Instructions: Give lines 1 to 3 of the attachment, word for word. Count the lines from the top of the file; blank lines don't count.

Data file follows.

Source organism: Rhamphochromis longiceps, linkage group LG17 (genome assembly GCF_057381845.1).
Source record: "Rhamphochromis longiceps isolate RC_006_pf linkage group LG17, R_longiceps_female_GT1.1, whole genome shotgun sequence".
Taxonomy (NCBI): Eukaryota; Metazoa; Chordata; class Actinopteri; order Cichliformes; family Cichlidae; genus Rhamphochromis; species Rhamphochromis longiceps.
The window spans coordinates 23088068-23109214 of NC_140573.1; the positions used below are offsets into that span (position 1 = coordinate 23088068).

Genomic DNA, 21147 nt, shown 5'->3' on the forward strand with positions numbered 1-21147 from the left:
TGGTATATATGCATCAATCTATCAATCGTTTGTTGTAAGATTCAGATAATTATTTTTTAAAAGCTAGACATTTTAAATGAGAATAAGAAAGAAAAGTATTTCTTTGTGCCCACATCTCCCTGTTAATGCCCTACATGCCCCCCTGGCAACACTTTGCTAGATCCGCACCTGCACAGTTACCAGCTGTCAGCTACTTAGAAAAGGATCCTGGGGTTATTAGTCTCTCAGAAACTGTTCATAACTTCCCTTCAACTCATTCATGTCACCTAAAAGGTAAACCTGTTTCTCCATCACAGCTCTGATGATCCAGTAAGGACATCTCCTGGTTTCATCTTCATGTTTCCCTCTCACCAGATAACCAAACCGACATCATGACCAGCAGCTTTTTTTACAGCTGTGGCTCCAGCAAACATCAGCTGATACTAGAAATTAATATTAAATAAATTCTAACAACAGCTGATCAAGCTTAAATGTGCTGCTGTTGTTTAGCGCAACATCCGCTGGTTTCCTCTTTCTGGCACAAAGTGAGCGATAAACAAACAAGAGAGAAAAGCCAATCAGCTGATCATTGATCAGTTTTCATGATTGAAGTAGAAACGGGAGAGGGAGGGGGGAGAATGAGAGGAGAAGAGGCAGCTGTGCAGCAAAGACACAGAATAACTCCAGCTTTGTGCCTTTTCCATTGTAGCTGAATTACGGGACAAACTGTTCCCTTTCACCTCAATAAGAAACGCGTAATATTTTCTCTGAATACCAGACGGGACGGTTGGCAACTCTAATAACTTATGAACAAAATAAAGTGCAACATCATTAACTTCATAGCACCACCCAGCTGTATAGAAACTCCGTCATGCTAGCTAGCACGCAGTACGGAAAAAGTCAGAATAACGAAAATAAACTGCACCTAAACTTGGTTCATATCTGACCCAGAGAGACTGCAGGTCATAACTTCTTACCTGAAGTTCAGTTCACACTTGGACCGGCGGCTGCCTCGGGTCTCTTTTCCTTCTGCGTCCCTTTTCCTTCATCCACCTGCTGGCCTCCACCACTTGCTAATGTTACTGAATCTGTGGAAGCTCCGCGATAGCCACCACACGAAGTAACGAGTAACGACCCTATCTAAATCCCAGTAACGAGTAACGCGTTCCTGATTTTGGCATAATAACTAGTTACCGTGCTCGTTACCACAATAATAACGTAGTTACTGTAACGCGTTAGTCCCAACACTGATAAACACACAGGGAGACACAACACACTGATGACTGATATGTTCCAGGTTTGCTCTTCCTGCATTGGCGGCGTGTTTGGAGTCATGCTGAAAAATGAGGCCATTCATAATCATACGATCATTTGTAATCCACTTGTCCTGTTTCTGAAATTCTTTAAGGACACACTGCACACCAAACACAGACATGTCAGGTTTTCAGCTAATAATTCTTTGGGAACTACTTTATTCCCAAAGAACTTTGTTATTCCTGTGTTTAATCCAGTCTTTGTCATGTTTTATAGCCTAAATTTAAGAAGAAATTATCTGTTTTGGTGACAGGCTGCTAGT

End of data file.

Source organism: Rhamphochromis longiceps, linkage group LG17 (genome assembly GCF_057381845.1).
Source record: "Rhamphochromis longiceps isolate RC_006_pf linkage group LG17, R_longiceps_female_GT1.1, whole genome shotgun sequence".
Taxonomy (NCBI): Eukaryota; Metazoa; Chordata; class Actinopteri; order Cichliformes; family Cichlidae; genus Rhamphochromis; species Rhamphochromis longiceps.